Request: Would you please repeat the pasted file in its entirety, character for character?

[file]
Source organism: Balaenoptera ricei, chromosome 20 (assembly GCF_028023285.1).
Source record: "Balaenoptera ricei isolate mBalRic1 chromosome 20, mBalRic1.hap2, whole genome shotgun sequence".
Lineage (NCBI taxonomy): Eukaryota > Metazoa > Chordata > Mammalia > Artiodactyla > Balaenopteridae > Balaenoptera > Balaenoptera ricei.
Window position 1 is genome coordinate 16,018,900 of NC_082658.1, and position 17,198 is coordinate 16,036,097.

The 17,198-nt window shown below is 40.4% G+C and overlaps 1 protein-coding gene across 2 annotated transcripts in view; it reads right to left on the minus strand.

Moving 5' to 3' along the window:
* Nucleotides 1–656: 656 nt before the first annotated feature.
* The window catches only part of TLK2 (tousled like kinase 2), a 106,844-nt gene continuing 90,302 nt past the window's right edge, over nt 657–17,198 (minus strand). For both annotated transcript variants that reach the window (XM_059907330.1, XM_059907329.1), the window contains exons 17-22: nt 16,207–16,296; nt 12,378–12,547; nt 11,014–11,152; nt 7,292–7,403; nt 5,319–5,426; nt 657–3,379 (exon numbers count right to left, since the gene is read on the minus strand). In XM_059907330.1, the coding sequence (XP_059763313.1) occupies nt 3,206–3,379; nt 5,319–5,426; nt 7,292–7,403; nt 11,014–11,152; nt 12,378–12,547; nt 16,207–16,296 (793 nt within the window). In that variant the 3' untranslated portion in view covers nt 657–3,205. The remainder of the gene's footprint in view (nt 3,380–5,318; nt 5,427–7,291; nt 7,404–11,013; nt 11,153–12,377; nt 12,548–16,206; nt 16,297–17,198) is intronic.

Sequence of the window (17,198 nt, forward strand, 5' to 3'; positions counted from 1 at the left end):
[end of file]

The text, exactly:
Source organism: Balaenoptera ricei, chromosome 20 (assembly GCF_028023285.1).
Source record: "Balaenoptera ricei isolate mBalRic1 chromosome 20, mBalRic1.hap2, whole genome shotgun sequence".
Lineage (NCBI taxonomy): Eukaryota > Metazoa > Chordata > Mammalia > Artiodactyla > Balaenopteridae > Balaenoptera > Balaenoptera ricei.
Window position 1 is genome coordinate 16,018,900 of NC_082658.1, and position 17,198 is coordinate 16,036,097.

The 17,198-nt window shown below is 40.4% G+C and overlaps 1 protein-coding gene across 2 annotated transcripts in view; it reads right to left on the minus strand.

Moving 5' to 3' along the window:
* Nucleotides 1–656: 656 nt before the first annotated feature.
* The window catches only part of TLK2 (tousled like kinase 2), a 106,844-nt gene continuing 90,302 nt past the window's right edge, over nt 657–17,198 (minus strand). For both annotated transcript variants that reach the window (XM_059907330.1, XM_059907329.1), the window contains exons 17-22: nt 16,207–16,296; nt 12,378–12,547; nt 11,014–11,152; nt 7,292–7,403; nt 5,319–5,426; nt 657–3,379 (exon numbers count right to left, since the gene is read on the minus strand). In XM_059907330.1, the coding sequence (XP_059763313.1) occupies nt 3,206–3,379; nt 5,319–5,426; nt 7,292–7,403; nt 11,014–11,152; nt 12,378–12,547; nt 16,207–16,296 (793 nt within the window). In that variant the 3' untranslated portion in view covers nt 657–3,205. The remainder of the gene's footprint in view (nt 3,380–5,318; nt 5,427–7,291; nt 7,404–11,013; nt 11,153–12,377; nt 12,548–16,206; nt 16,297–17,198) is intronic.

Sequence of the window (17,198 nt, forward strand, 5' to 3'; positions counted from 1 at the left end):